When you add freehand to your model matters

I had a request the other week about some freehanding. The question was really more of a how to do something, but I think it's just as important to cover the "when" to do it as well. The how is easy, the when is much more difficult.

More often than not, people think of freehanding something onto their models once it's completely painted and they look at and it "looks like it needs something." To do freehand work well, you really do need to have a plan and know when you're going to add it onto your model in addition to how you're going to do it.

When you add your freehand work to your model will determine what you have to deal with both good and bad. So lets take a look at the two times I add freehand to models. I'm going to stick to freehand painting of iconography on models and not get into banners since they are their own thing all together.

Let's use your standard Space Marine shoulderpad design.

Before highlighting and Shading
Depending on how complex your design it, you can paint it on right after you put down your base coat, but before you do any highlighting or shading.

It allows you to clean up your work easily by using your base color to clean up mistakes and fix things until you have your image just how you want it.

You can use the Additive and Subtractive method like the example below at this point in the painting because the basecolor does not have any variations in it that you'd mess up trying to do it this way.

The Additive and Subtractive method

See how we add the box, but subtract the "x" shape from it only to go back in and add the central portion in the end. This allows us to break icons down into simple shapes that we overlap to create complex ones.

You still have to highlight and shade the area with the icon already on there. This means you have to be able to work over the icon (in the case of shading) and be happy with the results or you'll need to be able to work around your icon shape on the basecoated underlying area only. Same goes for highlighting. Depending on how complex your design is, this can be near impossible.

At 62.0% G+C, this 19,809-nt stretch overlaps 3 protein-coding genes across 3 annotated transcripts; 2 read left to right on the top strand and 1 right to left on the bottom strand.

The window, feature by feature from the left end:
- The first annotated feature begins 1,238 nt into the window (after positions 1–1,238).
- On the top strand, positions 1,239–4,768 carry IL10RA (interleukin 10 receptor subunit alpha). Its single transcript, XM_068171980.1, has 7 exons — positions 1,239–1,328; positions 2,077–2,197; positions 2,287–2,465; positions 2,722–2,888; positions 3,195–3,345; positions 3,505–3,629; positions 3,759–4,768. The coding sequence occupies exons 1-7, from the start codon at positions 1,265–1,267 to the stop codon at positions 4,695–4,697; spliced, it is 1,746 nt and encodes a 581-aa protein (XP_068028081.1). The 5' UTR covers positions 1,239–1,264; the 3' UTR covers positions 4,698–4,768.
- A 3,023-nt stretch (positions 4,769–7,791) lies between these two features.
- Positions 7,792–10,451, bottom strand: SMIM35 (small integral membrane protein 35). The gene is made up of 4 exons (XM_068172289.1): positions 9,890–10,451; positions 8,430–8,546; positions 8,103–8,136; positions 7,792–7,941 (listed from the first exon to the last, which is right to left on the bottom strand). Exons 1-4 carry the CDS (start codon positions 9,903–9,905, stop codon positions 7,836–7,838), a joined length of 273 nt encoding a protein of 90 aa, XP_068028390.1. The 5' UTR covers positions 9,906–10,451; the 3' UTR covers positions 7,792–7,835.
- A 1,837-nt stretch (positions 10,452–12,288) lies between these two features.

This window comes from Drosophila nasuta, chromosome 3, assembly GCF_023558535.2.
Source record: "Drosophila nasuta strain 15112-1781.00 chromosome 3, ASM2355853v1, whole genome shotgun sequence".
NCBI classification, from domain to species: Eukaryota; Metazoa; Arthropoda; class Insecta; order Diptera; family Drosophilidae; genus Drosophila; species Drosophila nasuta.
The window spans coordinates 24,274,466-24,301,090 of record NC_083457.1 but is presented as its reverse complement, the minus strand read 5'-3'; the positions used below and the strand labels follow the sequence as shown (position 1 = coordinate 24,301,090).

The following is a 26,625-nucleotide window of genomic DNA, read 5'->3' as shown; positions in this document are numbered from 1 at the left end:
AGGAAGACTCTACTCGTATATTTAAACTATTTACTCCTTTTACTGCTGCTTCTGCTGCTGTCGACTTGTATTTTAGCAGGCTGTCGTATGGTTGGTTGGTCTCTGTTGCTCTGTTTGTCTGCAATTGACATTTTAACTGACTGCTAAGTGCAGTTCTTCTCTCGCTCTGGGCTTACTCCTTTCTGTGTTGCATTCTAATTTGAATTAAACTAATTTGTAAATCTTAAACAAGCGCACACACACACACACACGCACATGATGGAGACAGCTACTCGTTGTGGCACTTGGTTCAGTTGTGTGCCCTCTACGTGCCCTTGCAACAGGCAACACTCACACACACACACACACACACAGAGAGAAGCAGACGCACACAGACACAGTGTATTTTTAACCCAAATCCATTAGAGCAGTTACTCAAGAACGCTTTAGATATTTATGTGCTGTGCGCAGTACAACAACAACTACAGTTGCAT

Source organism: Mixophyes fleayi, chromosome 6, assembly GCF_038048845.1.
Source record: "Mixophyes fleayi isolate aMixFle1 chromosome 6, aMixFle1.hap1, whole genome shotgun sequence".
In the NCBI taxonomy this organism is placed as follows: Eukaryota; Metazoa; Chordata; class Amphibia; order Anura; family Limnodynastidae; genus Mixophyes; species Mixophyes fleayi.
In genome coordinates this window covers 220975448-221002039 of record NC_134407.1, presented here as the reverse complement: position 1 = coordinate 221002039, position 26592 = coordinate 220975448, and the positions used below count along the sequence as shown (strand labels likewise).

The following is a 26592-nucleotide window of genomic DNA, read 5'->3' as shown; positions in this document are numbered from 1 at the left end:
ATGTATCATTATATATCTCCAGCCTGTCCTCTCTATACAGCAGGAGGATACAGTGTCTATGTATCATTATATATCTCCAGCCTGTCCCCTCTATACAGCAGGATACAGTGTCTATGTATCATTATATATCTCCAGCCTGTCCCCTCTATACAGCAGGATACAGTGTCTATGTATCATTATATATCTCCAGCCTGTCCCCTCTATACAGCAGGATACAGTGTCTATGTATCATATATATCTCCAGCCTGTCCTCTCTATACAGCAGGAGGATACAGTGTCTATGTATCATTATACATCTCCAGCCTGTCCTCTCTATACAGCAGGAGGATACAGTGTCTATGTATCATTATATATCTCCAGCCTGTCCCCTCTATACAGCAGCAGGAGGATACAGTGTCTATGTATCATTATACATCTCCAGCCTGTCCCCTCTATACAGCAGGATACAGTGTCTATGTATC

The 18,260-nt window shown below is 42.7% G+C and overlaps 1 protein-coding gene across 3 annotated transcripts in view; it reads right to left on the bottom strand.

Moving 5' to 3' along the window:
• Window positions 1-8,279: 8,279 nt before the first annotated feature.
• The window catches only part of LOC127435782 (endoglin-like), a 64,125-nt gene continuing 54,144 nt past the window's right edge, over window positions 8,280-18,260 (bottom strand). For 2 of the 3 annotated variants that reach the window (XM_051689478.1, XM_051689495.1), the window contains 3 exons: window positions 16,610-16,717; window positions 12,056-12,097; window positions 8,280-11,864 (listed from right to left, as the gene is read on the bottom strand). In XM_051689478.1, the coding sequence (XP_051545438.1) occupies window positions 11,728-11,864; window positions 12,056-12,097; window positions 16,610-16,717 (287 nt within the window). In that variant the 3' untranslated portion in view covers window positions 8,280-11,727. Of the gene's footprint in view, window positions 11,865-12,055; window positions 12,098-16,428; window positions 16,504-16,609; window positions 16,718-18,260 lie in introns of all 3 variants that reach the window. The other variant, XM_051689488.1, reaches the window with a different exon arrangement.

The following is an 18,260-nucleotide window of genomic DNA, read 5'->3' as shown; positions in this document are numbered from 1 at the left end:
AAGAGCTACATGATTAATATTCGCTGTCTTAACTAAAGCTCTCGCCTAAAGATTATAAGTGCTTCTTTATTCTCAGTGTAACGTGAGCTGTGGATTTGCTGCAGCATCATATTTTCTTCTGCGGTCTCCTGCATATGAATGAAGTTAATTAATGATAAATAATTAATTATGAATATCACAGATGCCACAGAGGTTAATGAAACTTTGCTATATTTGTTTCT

Image from Games Workshop

This is the way (BEFORE shading and highlighting) I would go about adding things like patterns and designs. I say most of the time since adding designs like this means you're not going to be doing lots of shading and highlighting to the area but instead letting the design be the element that carries that part of the model.

It's worth mentioning how to break these kinds of things down into a system as well so I'll cover that here before we move on.

When doing patterns, I find it's best to start along an edge and work from the middle outward. Pick a spot in the center of your design in a place you'll see first and start there. This is so your design looks best where people will be seeing it and any misalignments or mistakes won't be right in front of the viewer.

I've marked the lines in the order I would draw them to create the new Skaven triangle pattern. I'd start along the edge of that main fold in the banner. This allows me to gauge the height of all my rows above that so they are the same. Lines 2 and 3 will be based off of line 1.

Lines 4 and 5 are right in the middle and set the angle for all my triangles out from there. Line 6 will be based off line 4 and line 7 will be based off line 5. All you do is keep working outward until you've covered the whole row.

Moving up a row, all you need to do is extend your previous lines at the correct angle.

Image from Games Workshop

And another pattern example. In this case it's square checkers. Starting with line 1, we use the bottom of the jaw as our reference point. Line 2 is gauged off line 1 for consistency. Lines 3 and 4 are made at a right angle to line 1 and are spaced apart enough so they are the same width apart as line 1 is tall. Lines 5 and 6 build off 3 and 4 and you keep working outward from there.

After highlighting and Shading
Your other option is to add you freehand work after you've basecoated the area and added all the highlights and shadows.

You don't have to worry about messing up your iconography while you try to highlight and shade the area underneath and around since it's already done.

One mistake with your freehand work and you could be looking at having to repaint that portion of your model. It can be very hard to match blends and such if you make the wrong mark.

It's also borderline impossible to paint designs that require you to use the Additive and Subtractive method outlined earlier. If you try this type approach after you've already highlighted and shaded the area underneath, the sections you "subtract" will not match the underlying highlighted and shaded area at all.

So how do you know when to use each method?
Here's what I do:

If I'm worried about getting the design just right or it's super complex, I'll do it in the beginning (before shading and highlighting) so I can clean it up using the Additive and Subtractive method.
This just means I need to be careful when I go back to shade and highlight the area as I now have to work around the icon.